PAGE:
Thursday, 30 June 2011

Blocking in Learning

Sometimes I stumble across a really simple concept that I feel like I should have known, and perhaps even at one point did know. "Blocking" is just one of those concepts, which I found in David Shanks' Annual Review of Psychology paper Learning: From association to cognition.

The basic idea is pretty simple. In classical conditioning, when a neutral stimulus is presented alongside an unconditioned stimulus that generates an unconditioned response, that neutral stimulus normally becomes a conditioned stimulus that causes a conditioned response. The classic example is, quite obviously, Pavlov's dogs; the smell of food (US) caused salivation (UR). When a bell was rung (NS) at the same time as the dogs' food was served, the dogs eventually began to salivate when they heard the bell - a conditioned response. The dogs had learnt to associate the bell with being fed.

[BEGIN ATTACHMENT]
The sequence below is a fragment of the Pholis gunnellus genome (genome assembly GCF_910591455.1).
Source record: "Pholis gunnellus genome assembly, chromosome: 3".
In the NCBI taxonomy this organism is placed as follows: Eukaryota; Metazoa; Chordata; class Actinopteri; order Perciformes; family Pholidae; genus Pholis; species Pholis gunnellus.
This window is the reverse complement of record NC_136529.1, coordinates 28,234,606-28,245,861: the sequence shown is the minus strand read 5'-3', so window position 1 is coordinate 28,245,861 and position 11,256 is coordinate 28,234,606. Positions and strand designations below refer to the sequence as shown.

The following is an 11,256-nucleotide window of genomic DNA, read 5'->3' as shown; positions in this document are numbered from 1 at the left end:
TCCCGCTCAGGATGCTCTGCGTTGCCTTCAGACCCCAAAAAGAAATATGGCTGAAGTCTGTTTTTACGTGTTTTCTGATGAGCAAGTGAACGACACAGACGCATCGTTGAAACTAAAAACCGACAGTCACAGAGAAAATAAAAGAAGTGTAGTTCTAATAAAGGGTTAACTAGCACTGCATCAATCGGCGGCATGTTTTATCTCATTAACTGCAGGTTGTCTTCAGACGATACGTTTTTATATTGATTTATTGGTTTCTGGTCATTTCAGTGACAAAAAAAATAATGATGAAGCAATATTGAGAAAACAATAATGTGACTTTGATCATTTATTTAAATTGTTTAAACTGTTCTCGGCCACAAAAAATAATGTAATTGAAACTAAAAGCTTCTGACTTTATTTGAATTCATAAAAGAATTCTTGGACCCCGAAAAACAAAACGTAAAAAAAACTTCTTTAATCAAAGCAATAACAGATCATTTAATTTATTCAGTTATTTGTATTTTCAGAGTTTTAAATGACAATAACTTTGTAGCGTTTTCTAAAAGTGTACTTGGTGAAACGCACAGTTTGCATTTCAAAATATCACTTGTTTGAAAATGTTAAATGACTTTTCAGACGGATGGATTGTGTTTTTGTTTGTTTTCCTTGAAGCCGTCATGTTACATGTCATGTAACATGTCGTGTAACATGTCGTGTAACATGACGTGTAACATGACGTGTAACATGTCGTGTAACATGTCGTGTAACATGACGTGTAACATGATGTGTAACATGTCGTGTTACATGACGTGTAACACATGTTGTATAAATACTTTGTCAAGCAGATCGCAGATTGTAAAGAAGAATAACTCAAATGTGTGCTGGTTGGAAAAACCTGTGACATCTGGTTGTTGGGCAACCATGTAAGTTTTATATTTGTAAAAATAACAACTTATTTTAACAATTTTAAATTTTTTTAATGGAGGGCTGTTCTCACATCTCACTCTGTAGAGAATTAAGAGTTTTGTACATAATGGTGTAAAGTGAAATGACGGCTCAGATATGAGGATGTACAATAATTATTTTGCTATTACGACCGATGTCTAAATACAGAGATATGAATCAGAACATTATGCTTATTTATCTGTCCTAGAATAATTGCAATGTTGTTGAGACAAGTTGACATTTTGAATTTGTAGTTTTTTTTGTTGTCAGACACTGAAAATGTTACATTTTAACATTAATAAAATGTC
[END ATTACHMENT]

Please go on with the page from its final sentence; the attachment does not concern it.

That's all well and good. If, however, a second neutral/conditioned stimulus is introduced after an association has been made between CS1 and the US, and presented consistently with CS1, then little to no association will be made between CS2 and the US. To demonstrate with a thought experiment; if I make an association between, say, eating peanuts and having an allergic reaction, then experiencing an allergic reaction after eating peanuts and drinking beer won't make me associate beer with an allergic reaction. The association between CS2 (beer) and US (allergic reaction) has been blocked.

It's simple enough, but I found the effect interesting due to the implications it raises as to how the learning process actually works in humans and other organisms.

1 comment:

  1. Interesting, and like you I hadn't thought about it! So, if we make a 'wrong' association between two things that isn't actually causal, we could ignore the real cause...?